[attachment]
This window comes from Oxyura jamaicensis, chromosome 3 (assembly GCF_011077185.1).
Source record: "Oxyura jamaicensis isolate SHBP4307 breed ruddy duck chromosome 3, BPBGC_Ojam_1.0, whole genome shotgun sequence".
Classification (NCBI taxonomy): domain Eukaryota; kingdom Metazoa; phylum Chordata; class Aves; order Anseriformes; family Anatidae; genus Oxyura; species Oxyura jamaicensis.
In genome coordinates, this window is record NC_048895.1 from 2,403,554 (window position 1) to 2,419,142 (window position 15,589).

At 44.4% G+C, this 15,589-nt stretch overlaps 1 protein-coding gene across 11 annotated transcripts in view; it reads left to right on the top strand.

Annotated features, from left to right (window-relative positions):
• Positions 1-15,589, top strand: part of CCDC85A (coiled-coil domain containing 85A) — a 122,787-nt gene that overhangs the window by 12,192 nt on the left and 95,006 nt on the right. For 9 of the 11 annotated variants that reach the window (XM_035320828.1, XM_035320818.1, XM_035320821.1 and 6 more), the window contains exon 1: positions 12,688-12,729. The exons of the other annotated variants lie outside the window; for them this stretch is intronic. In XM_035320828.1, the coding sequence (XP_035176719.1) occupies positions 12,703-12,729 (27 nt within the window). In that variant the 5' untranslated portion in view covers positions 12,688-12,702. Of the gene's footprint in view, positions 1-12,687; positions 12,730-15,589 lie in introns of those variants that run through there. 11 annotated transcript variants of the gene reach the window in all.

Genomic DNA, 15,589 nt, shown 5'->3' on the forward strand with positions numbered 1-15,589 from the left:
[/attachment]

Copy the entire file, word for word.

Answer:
This window comes from Oxyura jamaicensis, chromosome 3 (assembly GCF_011077185.1).
Source record: "Oxyura jamaicensis isolate SHBP4307 breed ruddy duck chromosome 3, BPBGC_Ojam_1.0, whole genome shotgun sequence".
Classification (NCBI taxonomy): domain Eukaryota; kingdom Metazoa; phylum Chordata; class Aves; order Anseriformes; family Anatidae; genus Oxyura; species Oxyura jamaicensis.
In genome coordinates, this window is record NC_048895.1 from 2,403,554 (window position 1) to 2,419,142 (window position 15,589).

At 44.4% G+C, this 15,589-nt stretch overlaps 1 protein-coding gene across 11 annotated transcripts in view; it reads left to right on the top strand.

Annotated features, from left to right (window-relative positions):
• Positions 1-15,589, top strand: part of CCDC85A (coiled-coil domain containing 85A) — a 122,787-nt gene that overhangs the window by 12,192 nt on the left and 95,006 nt on the right. For 9 of the 11 annotated variants that reach the window (XM_035320828.1, XM_035320818.1, XM_035320821.1 and 6 more), the window contains exon 1: positions 12,688-12,729. The exons of the other annotated variants lie outside the window; for them this stretch is intronic. In XM_035320828.1, the coding sequence (XP_035176719.1) occupies positions 12,703-12,729 (27 nt within the window). In that variant the 5' untranslated portion in view covers positions 12,688-12,702. Of the gene's footprint in view, positions 1-12,687; positions 12,730-15,589 lie in introns of those variants that run through there. 11 annotated transcript variants of the gene reach the window in all.

Genomic DNA, 15,589 nt, shown 5'->3' on the forward strand with positions numbered 1-15,589 from the left: